Miss. insurance commissioner settling Nationwide claims

John O'Brien Jun. 28, 2007, 12:23pm

JACKSON, Miss. - Hundreds more Hurricane Katrina-related claims have been settled thanks to an agreement between Mississippi Insurance Commissioner George Dale and Nationwide Mutual Insurance Co.

Nationwide agreed to re-evaluate slab claims (structures that were nearly or totally destroyed) and pay out more than $25 million to 532 policyholders.

State Farm has also reached an agreement with Dale, which has become the alternative for using the courts system to appease policyholders. Attorney General Jim Hood sued five insurance companies just weeks after Katrina hit in 2005, claiming the companies were misrepresenting the amount of water damage (covered by the National Flood Insurance Program) done to structures.

"This is proof positive that the re-evaluation process works, contrary to allegations voiced by headline-seeking critics of the process," Dale said. "This company voluntarily went back and reviewed every slab claim they had, re-read every report filed, with new adjusters and as a result many of their policyholders received additional claims payments, even if their claim had already been closed.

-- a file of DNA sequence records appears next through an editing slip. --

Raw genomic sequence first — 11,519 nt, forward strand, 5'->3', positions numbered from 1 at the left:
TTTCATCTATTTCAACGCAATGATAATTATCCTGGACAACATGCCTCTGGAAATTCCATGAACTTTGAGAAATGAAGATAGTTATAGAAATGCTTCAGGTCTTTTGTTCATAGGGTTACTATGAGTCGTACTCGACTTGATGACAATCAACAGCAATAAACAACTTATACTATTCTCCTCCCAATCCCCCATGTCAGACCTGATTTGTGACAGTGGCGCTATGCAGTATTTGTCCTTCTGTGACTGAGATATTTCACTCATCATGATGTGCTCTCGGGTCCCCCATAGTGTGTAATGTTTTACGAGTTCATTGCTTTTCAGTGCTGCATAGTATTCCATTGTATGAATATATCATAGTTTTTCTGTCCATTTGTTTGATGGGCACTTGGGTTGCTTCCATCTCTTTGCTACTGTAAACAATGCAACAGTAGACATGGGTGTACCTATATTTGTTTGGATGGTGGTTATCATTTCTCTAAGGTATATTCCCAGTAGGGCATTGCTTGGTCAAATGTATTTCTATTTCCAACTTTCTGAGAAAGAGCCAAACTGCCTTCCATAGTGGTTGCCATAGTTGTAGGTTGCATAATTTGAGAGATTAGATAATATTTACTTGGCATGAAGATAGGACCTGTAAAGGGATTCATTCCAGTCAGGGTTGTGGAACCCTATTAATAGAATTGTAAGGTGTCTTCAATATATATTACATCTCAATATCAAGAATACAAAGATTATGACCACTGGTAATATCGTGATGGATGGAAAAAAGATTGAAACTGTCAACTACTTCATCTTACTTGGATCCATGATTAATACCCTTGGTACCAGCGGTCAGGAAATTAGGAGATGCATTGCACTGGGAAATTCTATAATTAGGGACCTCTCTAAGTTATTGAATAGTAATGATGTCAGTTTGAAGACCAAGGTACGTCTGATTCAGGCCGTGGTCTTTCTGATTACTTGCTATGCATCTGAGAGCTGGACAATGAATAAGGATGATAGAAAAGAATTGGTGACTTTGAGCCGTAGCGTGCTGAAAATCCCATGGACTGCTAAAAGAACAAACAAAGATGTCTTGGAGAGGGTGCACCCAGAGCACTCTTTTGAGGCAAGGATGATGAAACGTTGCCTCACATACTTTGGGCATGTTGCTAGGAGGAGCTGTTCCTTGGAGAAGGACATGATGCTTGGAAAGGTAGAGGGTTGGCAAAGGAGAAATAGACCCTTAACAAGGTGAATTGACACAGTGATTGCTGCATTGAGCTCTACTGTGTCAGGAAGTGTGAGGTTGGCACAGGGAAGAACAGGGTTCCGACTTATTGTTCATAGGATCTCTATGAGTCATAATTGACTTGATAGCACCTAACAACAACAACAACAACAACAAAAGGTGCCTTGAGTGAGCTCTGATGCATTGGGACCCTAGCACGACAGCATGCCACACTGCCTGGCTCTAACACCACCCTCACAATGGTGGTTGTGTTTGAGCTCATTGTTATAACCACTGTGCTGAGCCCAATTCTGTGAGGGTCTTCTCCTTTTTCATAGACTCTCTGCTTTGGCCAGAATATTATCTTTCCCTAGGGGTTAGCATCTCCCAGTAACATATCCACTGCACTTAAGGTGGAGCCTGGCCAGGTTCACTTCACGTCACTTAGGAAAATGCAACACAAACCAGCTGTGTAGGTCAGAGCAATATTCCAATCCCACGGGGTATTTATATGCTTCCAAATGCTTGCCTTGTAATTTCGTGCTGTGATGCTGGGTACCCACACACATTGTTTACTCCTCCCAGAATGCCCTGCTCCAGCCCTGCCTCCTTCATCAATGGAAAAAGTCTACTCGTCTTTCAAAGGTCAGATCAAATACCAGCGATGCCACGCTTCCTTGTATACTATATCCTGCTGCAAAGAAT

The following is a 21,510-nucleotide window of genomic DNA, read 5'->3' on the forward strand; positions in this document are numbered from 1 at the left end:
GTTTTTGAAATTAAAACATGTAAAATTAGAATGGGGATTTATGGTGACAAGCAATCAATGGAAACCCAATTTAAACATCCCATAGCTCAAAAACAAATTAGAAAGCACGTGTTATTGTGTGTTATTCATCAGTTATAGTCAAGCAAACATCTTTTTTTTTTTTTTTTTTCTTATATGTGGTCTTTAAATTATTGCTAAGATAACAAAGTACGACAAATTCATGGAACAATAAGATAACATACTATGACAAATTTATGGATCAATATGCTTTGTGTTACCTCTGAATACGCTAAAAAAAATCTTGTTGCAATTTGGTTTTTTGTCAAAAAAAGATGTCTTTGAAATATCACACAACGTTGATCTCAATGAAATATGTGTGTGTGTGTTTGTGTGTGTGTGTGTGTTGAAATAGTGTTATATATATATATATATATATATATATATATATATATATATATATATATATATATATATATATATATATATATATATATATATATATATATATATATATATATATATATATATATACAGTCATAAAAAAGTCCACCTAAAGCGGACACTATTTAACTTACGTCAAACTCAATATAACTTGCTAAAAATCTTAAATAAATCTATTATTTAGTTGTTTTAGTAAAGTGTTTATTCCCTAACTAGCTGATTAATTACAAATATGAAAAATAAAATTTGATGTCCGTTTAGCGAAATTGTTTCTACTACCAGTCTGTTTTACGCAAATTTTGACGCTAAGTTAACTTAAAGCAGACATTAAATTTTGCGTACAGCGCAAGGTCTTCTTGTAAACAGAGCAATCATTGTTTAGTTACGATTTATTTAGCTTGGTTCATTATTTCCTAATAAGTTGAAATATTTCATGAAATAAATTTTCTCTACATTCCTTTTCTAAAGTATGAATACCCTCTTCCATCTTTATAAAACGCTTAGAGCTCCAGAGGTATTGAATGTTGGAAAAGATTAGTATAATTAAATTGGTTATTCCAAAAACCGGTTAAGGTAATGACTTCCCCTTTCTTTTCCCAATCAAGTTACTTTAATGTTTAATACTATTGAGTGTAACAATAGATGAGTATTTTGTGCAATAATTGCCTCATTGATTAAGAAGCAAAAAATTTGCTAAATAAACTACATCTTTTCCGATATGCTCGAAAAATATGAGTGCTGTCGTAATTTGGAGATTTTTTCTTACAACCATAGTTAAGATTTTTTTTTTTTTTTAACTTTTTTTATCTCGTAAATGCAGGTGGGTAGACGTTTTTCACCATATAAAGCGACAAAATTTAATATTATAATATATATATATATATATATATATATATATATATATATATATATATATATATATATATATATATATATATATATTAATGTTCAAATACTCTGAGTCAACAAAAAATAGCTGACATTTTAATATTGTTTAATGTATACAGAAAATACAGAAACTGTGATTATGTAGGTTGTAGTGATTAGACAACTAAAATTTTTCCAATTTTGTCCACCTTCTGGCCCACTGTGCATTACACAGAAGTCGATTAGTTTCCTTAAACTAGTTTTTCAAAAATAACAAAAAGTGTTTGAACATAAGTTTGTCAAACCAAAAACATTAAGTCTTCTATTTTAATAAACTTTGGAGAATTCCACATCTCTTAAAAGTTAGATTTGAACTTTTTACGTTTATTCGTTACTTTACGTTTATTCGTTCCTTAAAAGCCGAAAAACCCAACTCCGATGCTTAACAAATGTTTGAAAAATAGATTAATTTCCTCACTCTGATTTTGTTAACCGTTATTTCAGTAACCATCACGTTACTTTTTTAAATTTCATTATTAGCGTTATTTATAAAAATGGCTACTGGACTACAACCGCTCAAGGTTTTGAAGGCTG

"I am extremely pleased that more and more coastal policyholders are finding closure and have had money placed directly into their hands so they may begin the long process of healing and rebuilding."

Nationally known plaintiffs attorney Richard Scruggs has criticized the agreement between State Farm and Dale, depicting Dale as a pig wearing lipstick in a political cartoon. Scruggs, who made $26 million when 640 cases were settled as the result of an agreement between Hood and State Farm, also reached an agreement with Nationwide.

Scruggs may soon be facing criminal contempt charges for his conduct regarding confidential documents.

Nationwide had more than 11,000 claims filed along the Mississippi coast and has paid more than $300 million in claims. There were 641 slab claims originally, and now, with the agreement, only 109 remain. Dale says negotiations are still being conducted.

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